Sleeping on the job
Most of us come up with our best ideas when we are about to nod off, says a study. So is it time the boss put beds in the workplace?
With longer working hours and shrinking lunch breaks, is it any surprise that stressed British workers find their bed a more creative space than the office?
Some 30% of people have their best ideas in bed compared to just 11% who have them at their desk, according to research by the East of England Development Agency (EEDA).
It is calling for companies to install beds in the workplace, in an attempt to change the way we work for the better.
According to the authors of The Art of Napping At Work we live a “napaphobic culture”, but attitudes are changing and the bed could soon become part of the office furniture.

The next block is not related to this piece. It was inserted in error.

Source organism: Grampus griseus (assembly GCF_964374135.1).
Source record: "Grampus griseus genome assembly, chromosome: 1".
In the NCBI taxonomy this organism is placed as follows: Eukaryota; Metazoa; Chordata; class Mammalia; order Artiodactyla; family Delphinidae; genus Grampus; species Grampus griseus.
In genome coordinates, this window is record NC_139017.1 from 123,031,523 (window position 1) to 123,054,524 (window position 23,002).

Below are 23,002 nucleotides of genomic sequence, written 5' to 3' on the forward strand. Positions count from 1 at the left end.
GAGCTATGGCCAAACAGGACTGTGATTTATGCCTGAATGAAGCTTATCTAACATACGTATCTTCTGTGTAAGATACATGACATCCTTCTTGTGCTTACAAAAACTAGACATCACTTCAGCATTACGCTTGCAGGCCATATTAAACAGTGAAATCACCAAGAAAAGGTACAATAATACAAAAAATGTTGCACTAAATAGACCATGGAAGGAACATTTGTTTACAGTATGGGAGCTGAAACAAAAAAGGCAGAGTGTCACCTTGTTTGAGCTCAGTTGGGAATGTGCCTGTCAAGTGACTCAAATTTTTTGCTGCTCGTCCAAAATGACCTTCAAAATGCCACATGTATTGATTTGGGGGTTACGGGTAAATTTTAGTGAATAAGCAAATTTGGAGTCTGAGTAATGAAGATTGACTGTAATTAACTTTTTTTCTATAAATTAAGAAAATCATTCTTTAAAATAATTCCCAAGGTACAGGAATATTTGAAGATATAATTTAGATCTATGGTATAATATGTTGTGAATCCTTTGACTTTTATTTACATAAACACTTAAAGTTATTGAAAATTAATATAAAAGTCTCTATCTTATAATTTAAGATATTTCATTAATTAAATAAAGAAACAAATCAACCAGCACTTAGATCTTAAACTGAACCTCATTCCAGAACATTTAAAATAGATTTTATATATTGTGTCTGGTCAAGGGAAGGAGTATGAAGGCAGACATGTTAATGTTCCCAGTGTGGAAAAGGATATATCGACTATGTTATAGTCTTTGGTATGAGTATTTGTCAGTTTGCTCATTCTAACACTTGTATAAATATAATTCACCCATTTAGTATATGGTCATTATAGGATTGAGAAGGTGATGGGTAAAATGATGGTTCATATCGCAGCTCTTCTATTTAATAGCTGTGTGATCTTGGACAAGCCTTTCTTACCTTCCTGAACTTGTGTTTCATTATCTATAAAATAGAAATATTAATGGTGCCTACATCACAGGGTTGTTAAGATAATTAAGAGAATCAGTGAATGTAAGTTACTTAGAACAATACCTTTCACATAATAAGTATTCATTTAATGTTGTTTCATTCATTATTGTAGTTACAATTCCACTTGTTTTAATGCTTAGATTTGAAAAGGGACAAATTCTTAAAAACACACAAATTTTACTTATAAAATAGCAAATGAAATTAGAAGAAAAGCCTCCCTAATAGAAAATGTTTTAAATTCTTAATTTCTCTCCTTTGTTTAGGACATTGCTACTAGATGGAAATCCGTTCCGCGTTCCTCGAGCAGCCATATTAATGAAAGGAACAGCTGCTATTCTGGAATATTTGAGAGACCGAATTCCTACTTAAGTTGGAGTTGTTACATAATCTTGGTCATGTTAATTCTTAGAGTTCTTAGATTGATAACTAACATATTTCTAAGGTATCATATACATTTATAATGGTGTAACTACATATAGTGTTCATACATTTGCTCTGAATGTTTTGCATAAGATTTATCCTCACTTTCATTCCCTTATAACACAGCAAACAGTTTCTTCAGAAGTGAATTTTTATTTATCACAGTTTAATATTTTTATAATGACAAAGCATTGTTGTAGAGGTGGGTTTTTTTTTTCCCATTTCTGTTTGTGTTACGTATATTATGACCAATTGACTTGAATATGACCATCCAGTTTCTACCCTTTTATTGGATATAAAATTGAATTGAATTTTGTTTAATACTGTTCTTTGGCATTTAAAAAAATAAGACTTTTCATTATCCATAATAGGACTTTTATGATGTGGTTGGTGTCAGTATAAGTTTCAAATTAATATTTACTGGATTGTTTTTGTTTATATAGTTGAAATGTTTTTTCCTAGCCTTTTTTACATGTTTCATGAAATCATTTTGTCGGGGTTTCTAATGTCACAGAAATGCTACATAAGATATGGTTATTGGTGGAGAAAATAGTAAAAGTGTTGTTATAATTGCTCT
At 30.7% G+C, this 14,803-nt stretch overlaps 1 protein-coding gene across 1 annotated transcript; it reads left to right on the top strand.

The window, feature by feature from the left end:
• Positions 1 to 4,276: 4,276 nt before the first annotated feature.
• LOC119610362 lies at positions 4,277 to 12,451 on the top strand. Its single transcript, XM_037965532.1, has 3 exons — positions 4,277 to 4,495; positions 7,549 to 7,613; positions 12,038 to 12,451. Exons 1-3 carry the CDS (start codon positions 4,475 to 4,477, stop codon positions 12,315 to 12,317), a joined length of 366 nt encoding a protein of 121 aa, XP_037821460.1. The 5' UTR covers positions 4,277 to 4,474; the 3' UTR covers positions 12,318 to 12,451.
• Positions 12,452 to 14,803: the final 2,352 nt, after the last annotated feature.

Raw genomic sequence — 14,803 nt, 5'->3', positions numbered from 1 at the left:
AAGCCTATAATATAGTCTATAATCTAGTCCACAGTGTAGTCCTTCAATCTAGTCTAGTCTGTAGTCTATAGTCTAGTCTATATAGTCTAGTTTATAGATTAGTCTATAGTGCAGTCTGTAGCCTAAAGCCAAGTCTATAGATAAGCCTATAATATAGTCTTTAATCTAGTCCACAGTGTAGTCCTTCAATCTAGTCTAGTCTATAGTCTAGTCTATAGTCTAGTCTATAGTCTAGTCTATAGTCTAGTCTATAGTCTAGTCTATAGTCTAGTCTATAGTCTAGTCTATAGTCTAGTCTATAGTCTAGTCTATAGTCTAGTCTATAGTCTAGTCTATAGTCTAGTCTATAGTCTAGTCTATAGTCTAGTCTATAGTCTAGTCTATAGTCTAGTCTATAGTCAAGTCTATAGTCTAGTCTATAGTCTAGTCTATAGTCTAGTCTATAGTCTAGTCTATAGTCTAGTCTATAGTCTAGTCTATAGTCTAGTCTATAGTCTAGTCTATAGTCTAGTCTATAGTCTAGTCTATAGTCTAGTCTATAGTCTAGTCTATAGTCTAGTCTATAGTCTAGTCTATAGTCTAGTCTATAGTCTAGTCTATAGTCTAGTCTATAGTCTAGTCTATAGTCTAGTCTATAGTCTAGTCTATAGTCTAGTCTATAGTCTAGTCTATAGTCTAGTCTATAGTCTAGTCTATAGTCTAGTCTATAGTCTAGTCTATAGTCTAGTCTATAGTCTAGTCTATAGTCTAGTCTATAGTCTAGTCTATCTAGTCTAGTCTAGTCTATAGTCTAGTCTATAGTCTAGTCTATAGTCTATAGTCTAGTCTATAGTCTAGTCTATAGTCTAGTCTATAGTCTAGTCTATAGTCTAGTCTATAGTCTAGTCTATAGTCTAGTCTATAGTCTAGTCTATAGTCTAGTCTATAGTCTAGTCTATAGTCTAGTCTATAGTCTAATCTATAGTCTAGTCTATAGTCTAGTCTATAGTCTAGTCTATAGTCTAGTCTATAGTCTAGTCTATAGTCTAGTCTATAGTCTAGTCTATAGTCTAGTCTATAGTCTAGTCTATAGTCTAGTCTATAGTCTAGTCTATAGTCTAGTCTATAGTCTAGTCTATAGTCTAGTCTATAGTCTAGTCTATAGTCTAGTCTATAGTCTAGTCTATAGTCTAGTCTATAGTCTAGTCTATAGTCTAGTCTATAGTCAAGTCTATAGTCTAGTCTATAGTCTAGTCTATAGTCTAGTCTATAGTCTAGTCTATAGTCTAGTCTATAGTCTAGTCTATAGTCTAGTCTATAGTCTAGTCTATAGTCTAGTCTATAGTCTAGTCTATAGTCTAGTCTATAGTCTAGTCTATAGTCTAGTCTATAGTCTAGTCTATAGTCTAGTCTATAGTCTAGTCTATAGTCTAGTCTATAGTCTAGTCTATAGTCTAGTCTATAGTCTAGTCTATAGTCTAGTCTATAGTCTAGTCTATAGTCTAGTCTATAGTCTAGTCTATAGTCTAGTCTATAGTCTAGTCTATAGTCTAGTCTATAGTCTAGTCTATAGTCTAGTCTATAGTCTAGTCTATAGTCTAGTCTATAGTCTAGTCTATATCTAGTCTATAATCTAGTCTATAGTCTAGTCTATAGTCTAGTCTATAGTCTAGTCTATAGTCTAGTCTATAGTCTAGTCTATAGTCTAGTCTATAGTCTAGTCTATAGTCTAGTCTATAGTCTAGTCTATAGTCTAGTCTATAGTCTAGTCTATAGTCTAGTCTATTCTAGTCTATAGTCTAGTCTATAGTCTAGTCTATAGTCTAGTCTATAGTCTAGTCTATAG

Bill and Camille Anthony say workers are “nap ready” and often sneak a snooze anyway. Making naps official is a win-win situation for all.
“Napping secretly in the workplace is already here but napping openly with the employer’s permission is a coming trend,” says Bill, a professor at Boston University.
“Napping is a natural, no-cost way to increase worker productivity. Companies can no longer keep their eyes closed to the epidemic of sleepiness on the job.”
, . (2005). Sleeping on the job. Psych Central. Retrieved on July 27, 2016, from http://psychcentral.com/blog/archives/2005/05/26/sleeping-on-the-job/